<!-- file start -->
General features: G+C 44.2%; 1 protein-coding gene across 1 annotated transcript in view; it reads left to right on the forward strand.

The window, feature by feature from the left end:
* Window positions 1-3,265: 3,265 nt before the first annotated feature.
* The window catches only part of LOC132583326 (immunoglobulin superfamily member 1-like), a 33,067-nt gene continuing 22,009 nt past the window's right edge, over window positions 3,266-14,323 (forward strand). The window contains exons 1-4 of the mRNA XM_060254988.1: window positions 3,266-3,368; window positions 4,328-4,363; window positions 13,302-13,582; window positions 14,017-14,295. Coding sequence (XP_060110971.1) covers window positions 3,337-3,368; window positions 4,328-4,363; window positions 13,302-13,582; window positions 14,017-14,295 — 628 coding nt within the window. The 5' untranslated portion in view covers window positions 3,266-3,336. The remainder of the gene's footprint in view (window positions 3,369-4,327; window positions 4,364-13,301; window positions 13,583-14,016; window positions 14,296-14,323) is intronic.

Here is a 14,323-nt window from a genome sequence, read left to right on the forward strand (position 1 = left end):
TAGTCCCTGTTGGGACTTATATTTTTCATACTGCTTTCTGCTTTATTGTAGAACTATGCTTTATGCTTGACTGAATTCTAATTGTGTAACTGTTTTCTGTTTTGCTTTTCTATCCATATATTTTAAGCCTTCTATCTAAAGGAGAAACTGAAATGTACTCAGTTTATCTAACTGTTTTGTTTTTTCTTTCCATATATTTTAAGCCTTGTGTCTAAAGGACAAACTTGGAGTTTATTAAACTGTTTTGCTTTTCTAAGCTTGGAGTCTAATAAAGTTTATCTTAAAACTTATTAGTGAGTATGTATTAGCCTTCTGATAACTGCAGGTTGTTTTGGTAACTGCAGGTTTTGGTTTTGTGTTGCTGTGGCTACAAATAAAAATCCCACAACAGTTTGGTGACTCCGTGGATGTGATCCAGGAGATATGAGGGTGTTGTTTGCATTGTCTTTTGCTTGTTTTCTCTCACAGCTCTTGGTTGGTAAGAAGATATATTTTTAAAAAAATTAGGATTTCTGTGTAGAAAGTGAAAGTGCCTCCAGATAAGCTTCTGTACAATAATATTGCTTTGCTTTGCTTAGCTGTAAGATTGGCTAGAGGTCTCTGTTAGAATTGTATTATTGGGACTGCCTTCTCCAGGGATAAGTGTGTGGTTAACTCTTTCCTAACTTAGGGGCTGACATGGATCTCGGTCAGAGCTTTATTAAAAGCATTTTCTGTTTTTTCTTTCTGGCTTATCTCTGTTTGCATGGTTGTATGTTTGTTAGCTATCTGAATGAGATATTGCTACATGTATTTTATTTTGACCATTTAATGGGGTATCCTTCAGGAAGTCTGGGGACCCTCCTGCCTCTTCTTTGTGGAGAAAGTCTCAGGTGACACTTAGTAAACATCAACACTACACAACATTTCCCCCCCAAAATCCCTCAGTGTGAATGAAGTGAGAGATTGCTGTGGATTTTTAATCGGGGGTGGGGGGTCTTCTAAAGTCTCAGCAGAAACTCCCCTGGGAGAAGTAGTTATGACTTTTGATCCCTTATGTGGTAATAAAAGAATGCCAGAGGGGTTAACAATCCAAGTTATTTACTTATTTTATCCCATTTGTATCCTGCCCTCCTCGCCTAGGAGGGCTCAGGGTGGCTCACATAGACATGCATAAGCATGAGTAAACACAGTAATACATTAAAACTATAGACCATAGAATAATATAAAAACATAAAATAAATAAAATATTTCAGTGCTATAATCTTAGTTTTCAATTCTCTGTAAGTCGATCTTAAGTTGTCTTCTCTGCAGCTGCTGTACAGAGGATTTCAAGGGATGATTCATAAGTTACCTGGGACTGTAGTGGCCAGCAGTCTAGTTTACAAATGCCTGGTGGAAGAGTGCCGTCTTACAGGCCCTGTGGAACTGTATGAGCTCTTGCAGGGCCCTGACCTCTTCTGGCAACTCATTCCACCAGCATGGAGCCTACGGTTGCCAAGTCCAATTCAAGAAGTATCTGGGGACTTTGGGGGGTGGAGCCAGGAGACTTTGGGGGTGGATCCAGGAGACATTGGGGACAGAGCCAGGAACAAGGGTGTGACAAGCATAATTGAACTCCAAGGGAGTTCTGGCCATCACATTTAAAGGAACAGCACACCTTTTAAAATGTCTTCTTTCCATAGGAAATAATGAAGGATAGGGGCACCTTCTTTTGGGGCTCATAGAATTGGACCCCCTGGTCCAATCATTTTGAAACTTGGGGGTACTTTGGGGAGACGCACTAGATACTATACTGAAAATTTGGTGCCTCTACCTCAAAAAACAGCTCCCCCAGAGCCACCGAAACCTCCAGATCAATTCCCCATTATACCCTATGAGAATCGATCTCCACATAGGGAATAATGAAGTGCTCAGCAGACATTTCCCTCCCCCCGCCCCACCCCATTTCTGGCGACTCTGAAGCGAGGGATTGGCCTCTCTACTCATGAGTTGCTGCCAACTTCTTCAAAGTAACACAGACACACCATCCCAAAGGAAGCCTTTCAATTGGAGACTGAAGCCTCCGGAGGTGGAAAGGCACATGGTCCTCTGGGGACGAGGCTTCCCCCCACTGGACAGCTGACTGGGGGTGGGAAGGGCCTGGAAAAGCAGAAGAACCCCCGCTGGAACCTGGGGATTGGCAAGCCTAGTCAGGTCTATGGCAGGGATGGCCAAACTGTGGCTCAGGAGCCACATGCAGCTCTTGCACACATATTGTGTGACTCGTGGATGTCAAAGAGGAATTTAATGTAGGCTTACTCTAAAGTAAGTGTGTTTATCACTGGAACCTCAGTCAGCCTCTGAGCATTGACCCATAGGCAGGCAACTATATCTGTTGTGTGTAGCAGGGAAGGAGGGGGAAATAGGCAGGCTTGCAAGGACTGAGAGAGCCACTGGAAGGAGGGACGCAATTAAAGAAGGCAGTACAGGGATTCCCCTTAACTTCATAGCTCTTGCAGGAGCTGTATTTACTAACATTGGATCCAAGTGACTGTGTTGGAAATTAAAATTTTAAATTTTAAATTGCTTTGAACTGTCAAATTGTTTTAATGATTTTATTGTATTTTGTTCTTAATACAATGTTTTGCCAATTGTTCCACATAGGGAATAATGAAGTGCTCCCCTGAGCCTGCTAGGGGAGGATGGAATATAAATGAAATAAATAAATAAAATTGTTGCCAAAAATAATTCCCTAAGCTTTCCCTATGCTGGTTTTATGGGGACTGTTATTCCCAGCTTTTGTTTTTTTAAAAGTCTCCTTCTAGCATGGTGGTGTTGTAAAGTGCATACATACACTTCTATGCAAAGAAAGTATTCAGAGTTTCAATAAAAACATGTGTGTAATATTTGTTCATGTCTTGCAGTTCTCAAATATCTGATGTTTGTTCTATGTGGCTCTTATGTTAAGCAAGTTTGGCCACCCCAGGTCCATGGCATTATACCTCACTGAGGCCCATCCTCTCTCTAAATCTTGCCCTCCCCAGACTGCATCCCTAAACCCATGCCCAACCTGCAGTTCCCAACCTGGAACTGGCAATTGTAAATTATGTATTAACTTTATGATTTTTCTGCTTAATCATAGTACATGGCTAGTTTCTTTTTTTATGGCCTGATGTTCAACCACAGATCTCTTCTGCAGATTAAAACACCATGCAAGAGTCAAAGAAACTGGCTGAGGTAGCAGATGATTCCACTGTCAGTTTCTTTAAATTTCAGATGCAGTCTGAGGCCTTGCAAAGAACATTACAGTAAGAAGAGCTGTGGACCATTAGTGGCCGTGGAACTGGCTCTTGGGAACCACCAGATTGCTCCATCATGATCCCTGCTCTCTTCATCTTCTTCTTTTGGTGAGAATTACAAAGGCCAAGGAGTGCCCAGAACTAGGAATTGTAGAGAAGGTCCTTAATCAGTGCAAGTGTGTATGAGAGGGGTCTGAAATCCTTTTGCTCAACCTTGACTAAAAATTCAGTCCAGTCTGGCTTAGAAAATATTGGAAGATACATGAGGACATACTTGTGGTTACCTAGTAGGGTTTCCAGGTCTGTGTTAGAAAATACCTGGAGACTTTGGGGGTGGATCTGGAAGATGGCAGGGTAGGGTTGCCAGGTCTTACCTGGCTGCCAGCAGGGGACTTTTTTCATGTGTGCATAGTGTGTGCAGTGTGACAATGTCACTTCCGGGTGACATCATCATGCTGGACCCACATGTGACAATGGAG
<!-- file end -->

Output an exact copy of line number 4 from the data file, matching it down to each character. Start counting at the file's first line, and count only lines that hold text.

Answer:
* The window catches only part of LOC132583326 (immunoglobulin superfamily member 1-like), a 33,067-nt gene continuing 22,009 nt past the window's right edge, over window positions 3,266-14,323 (forward strand). The window contains exons 1-4 of the mRNA XM_060254988.1: window positions 3,266-3,368; window positions 4,328-4,363; window positions 13,302-13,582; window positions 14,017-14,295. Coding sequence (XP_060110971.1) covers window positions 3,337-3,368; window positions 4,328-4,363; window positions 13,302-13,582; window positions 14,017-14,295 — 628 coding nt within the window. The 5' untranslated portion in view covers window positions 3,266-3,336. The remainder of the gene's footprint in view (window positions 3,369-4,327; window positions 4,364-13,301; window positions 13,583-14,016; window positions 14,296-14,323) is intronic.